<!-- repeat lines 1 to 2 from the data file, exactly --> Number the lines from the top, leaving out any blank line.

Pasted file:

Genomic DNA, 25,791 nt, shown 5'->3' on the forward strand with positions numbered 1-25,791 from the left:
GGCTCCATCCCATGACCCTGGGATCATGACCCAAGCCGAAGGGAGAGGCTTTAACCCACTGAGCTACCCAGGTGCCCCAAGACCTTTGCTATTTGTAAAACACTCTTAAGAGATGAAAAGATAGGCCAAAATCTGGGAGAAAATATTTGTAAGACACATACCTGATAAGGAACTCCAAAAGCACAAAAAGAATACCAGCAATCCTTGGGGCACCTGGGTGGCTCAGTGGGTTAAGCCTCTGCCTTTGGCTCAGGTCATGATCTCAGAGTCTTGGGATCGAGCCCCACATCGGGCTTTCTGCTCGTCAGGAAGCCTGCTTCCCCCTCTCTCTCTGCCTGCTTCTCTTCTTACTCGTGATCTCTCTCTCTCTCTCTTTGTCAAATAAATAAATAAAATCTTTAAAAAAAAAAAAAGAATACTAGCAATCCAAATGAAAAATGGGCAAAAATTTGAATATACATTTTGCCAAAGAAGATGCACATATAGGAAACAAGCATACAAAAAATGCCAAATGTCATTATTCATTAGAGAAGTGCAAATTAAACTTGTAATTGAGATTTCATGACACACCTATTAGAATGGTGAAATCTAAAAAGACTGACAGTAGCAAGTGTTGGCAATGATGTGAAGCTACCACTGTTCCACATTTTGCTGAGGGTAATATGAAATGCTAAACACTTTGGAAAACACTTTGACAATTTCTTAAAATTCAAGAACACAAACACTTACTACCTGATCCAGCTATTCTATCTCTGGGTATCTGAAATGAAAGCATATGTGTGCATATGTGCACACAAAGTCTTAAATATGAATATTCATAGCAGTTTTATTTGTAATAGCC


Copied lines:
Genomic DNA, 25,791 nt, shown 5'->3' on the forward strand with positions numbered 1-25,791 from the left:
GGCTCCATCCCATGACCCTGGGATCATGACCCAAGCCGAAGGGAGAGGCTTTAACCCACTGAGCTACCCAGGTGCCCCAAGACCTTTGCTATTTGTAAAACACTCTTAAGAGATGAAAAGATAGGCCAAAATCTGGGAGAAAATATTTGTAAGACACATACCTGATAAGGAACTCCAAAAGCACAAAAAGAATACCAGCAATCCTTGGGGCACCTGGGTGGCTCAGTGGGTTAAGCCTCTGCCTTTGGCTCAGGTCATGATCTCAGAGTCTTGGGATCGAGCCCCACATCGGGCTTTCTGCTCGTCAGGAAGCCTGCTTCCCCCTCTCTCTCTGCCTGCTTCTCTTCTTACTCGTGATCTCTCTCTCTCTCTCTTTGTCAAATAAATAAATAAAATCTTTAAAAAAAAAAAAAGAATACTAGCAATCCAAATGAAAAATGGGCAAAAATTTGAATATACATTTTGCCAAAGAAGATGCACATATAGGAAACAAGCATACAAAAAATGCCAAATGTCATTATTCATTAGAGAAGTGCAAATTAAACTTGTAATTGAGATTTCATGACACACCTATTAGAATGGTGAAATCTAAAAAGACTGACAGTAGCAAGTGTTGGCAATGATGTGAAGCTACCACTGTTCCACATTTTGCTGAGGGTAATATGAAATGCTAAACACTTTGGAAAACACTTTGACAATTTCTTAAAATTCAAGAACACAAACACTTACTACCTGATCCAGCTATTCTATCTCTGGGTATCTGAAATGAAAGCATATGTGTGCATATGTGCACACAAAGTCTTAAATATGAATATTCATAGCAGTTTTATTTGTAATAGCC